IBM (NYSE:IBM) recently introduced Watson Assistant, its play on the growing smart assistant market, at its Think 2018 Conference in Las Vegas. Unlike consumer-facing assistants -- like Amazon's (NASDAQ:AMZN) Alexa, Apple's (NASDAQ:AAPL) Siri, and Alphabet's (NASDAQ:GOOG) (NASDAQ:GOOGL) Google Assistant -- Watson Assistant targets the enterprise market.
Watson Assistant represents an expansion of IBM's Watson AI platform. The company won't install Watson Assistant onto just any branded smart speakers. Instead, it plans to offer it to companies as a customized service.
Big Blue's early partners include the Munich Airport, where Watson Assistant powers a Pepper robot that offers directions; Samsung's HARMAN Kardon, which is integrating Watson into a voice assistant for a Maserati concept car; and Chameleon Technologies, which is integrating Watson-powered voice technologies into a smart home meter.
Flexibility in a market of sprawling ecosystems
Watson Assistant isn't exactly a new product. It bundles together a combination of existing IBM products, like Watson Conversation and Watson Virtual Assistant, with some language and conversation analytics APIs.
However, IBM hopes that companies will use Watson Assistant as a foundation for creating customized voice assistants in cars, stores, and hotel rooms -- which could offer much more flexibility than Amazon, Apple, and Google's consumer-facing assistants.
That could also be a smart approach for companies that don't want to tether themselves or their customer data to those tech companies' ecosystems. IBM notes that each separate integration of Watson Assistant keeps its data to itself, so IBM isn't gathering a huge pool for other analytics purposes.
Speaking to The Verge, IBM Watson IoT VP Bret Greenstein stated: "If you start running the entire world through Alexa, it's an enormous amount of data and control to give to one company."
The tech world recently witnessed those potential consequences with Facebook's recent leak of user data from about 50 million accounts to data firm Cambridge Analytica.
IBM is also currently the market leader in blockchain technologies, which can be used to secure peer-to-peer transactions. The combination of Watson AI and blockchain, which IBM already offers on its Watson IoT (Internet of Things) platform, could make Watson Assistant an appealing option for security-minded enterprise customers.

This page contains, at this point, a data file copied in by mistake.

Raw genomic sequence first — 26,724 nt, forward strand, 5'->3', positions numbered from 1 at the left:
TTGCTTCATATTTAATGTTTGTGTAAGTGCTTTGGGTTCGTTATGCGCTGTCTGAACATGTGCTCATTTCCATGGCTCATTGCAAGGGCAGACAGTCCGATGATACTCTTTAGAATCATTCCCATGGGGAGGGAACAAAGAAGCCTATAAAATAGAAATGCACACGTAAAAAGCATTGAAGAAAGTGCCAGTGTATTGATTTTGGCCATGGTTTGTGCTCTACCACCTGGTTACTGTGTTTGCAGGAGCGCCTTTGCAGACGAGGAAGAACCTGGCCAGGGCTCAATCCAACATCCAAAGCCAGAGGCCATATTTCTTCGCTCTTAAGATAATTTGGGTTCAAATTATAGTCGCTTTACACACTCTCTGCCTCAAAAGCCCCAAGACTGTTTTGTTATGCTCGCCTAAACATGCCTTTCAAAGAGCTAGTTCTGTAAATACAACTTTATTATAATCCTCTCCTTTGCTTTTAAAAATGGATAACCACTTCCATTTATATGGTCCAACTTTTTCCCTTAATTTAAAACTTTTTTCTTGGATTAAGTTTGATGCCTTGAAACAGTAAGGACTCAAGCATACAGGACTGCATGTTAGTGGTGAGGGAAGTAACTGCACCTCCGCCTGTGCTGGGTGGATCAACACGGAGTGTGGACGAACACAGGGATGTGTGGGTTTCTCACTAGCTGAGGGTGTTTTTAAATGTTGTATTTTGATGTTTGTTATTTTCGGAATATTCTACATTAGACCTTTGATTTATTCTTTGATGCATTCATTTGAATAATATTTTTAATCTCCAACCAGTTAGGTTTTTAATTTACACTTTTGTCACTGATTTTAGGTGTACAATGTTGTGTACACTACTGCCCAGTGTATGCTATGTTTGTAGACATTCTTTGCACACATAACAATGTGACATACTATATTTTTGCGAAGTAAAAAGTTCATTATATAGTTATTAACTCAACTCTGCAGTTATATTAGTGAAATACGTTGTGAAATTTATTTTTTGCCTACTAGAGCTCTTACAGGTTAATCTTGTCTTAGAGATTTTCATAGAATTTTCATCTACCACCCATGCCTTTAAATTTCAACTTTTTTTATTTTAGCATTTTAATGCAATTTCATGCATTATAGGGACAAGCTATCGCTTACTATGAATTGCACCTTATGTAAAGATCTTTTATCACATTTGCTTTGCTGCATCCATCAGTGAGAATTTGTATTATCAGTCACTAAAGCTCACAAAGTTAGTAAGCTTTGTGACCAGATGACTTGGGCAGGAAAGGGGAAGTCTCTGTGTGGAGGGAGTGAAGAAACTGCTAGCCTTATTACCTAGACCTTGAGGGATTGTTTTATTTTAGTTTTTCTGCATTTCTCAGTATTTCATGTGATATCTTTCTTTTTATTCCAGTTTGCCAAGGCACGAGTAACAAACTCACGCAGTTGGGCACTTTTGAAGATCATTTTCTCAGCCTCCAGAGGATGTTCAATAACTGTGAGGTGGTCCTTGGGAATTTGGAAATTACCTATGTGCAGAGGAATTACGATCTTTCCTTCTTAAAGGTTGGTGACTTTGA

What Watson Assistant means to IBM
Over the past few years, IBM focused on growing its "strategic imperatives" -- the cloud, analytics, mobile, security and social businesses -- to offset the sluggish growth of its legacy business hardware, software, and IT services units.
That turnaround was glacial, but IBM's rising strategic imperatives revenue finally helped Big Blue break a 22-quarter streak of annual revenue declines with 4% sales growth (1% growth on a constant currency basis) during the fourth quarter of 2017.
Analysts expect IBM to report 1% sales growth and roughly flat earnings growth this year. Those numbers might sound anemic, but they indicate that IBM's investments in next-gen technologies are paying off.
Back in 2014, IBM invested $1 billion in the creation of a dedicated business unit for Watson. In 2016, it set aside another $3 billion to groom Watson for the expanding IoT market. Watson has already been integrated into AI solutions for various industries, including healthcare, cybersecurity, education, weather forecasts, and even fashion design.
IBM doesn't disclose Watson's stand-alone revenues. The platform is included in its Cognitive Solutions group, which includes other business software. That unit's revenue rose 3% annually (flat on a constant currency basis) and accounted for 7% of IBM's top line. The company noted that rising revenues from Watson solutions and security was partly offset by softer demand for its traditional analytics products.
The road ahead
It's unclear if Watson Assistant will gain enough traction in the smart assistant market. But its flexibility, security, and lack of ecosystem puppet strings could make it an attractive choice for enterprise customers.
However, investors shouldn't read too much into the news and assume this means IBM is gearing up to tackle Amazon, since it's pursuing a completely different market.
John Mackey, CEO of Whole Foods Market, an Amazon subsidiary, is a member of The Motley Fool's board of directors. Suzanne Frey, an executive at Alphabet, is a member of The Motley Fool's board of directors. Leo Sun owns shares of Amazon and Apple. The Motley Fool owns shares of and recommends Alphabet (A shares), Alphabet (C shares), Amazon, Apple, and Facebook. The Motley Fool is short shares of IBM and has the following options: long January 2020 $150 calls on Apple and short January 2020 $155 calls on Apple. The Motley Fool has a disclosure policy.